The contrabass sarrusophone is found in three different sizes,
Eb, C, and Bb. The Eb contrabass is the most "common" sarrusophone
in the U.S., being the only one every actually manufactured here (by Conn).
Contrabasses in C or Bb are very rare (let me know if you find one!).
Parts are written as if for a saxophone of the corresponding size, transposed
in treble clef. The Eb contrabass may be written for as if it was a contrabass
saxophone. The bass sarrusophone is pitched in Bb, and is perfectly
suited for playing bass saxophone parts.
The contrabass sarrusophone has a practical (useable) range
that parallels the saxophone, from written low Bb (below middle C) to high
F (above the treble staff). With the Eb contrabass, this corresponds
to DDb (the lowest Db on the piano) to the Ab above middle C. The sarrusophone
range actually extends up to at least the written A above the saxophone's
high F, although the ease of obtaining these notes may vary from horn to
horn. The C contrabass sounds three octaves lower than written, and
the Bb contrabass sounds a step lower than the C contrabass (an octave
below the Bb bass saxophone). Now you know why you never see these
horns ;-). The notes above written high C are "altissimo",
obtained by fingering A (and higher notes) using the lower octave key.
The Bb bass sarrusophone has the same written range (to low Bb, up to altissimo
G or A), and sounds the same range as the bass saxophone (down to concert
Ab below the bass staff).
The contrabass sarrusophone sounds much like a cross between
a baritone sax and a contrabassoon. A brief example of the low register:
middle register has a more "singing" quality (like the upper register of
a bari or bass sax). It is capable of being played more loudly than
the contrabassoon. The contrabass comes in at least two different
bore styles, with correspondingly different timbres. The "big pipe"
sarrusophone has a rounder, more tuba-like sound, while the "small pipe"
sarrusophone has a much brighter, reedier, cutting tone. Wrecking
ball or chain saw: your choice ;-) I recently had an opportunity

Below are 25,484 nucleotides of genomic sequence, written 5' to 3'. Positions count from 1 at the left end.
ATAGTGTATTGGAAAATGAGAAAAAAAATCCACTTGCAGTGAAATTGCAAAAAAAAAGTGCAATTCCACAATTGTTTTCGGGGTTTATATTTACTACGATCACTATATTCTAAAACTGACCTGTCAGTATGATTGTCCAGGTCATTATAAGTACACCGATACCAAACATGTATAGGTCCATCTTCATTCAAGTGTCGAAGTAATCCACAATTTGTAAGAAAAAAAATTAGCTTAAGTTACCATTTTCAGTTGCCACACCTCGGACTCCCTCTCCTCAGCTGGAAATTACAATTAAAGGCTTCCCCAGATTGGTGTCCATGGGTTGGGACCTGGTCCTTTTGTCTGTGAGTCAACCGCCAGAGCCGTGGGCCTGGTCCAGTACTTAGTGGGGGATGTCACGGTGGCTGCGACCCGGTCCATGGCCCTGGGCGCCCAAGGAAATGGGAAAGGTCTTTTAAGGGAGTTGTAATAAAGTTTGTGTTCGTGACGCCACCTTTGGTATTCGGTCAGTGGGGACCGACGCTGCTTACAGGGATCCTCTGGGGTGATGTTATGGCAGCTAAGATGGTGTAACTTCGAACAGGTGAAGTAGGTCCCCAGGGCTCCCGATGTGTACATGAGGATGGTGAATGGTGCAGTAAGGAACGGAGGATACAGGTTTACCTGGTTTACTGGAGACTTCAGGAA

to play bass sarrusophone on a number of concert band works, and discovered
that it blends well with bass trombone. Where the saxophone has a
euphonium or baritone-like sound, the sarrusophone has more of a trombone
It is likely that any instrument used will be an antique:
only one or two companies still make sarrusophones, and new horns are less
common than well made Buffets, Evette & Schaeffers, Gautrots, Conns
or Trieberts. However, anyone who actually has and plays a
sarrusophone has probably gone to the trouble of having the instrument
restored to proper condition. The fingering is very much like a saxophone,
although without some of the modernizations that make the sax easier to
play. In particular, older sarrusophones may not have rollers on
the LH4 and RH4 keys, which can make the following transitions awkward:
low B (or Bb) to low C#
low B or Bb to G#
low C# to G#
low C to Eb
It should go without saying: don't write trills for those
pairs of notes. Also, more importantly, the sarrusophone does not
have as many alternate fingerings as the modern saxophone. There
is only one fingering for Bb (LH1,2 + RH1 side key), which can make Bb
and Eb major arpeggios awkward. There is an alternate fingering
for C (LH1 + RH1 side key, corresponding to the saxophone's C alternate).
Finally, the G# key is not articulated as it is on the saxophone.
The bass and contrabass sarrusophones provides interesting
additions to any ensemble, and an effective substitute to the even rarer
contrabass saxophone or the sometimes overly quiet contrabassoon.
Its tone combines well with low brass (esp. tuba + trombone), providing
an edge that may otherwise be lacking. It makes an excellent addition
to the foundation of a saxophone ensemble (either alone or appearing within
a larger group), and can make up for an otherwise weak lower woodwind section.
It can be written in unison with the tuba, contrabass clarinet, and bass
sax, and may effectively double the bari sax an octave lower. As
mentioned above, the bass sarrusophone blends well with the bass trombone,
particularly in the middle and low registers. It is likely that you
will have at most one sarrusophone at your compositional disposal.
However, if you are writing for a local concentration of fanatics, you
may want to try combinations of contrabass (Eb, C, or Bb) with Bb bass
and/or Eb baritone.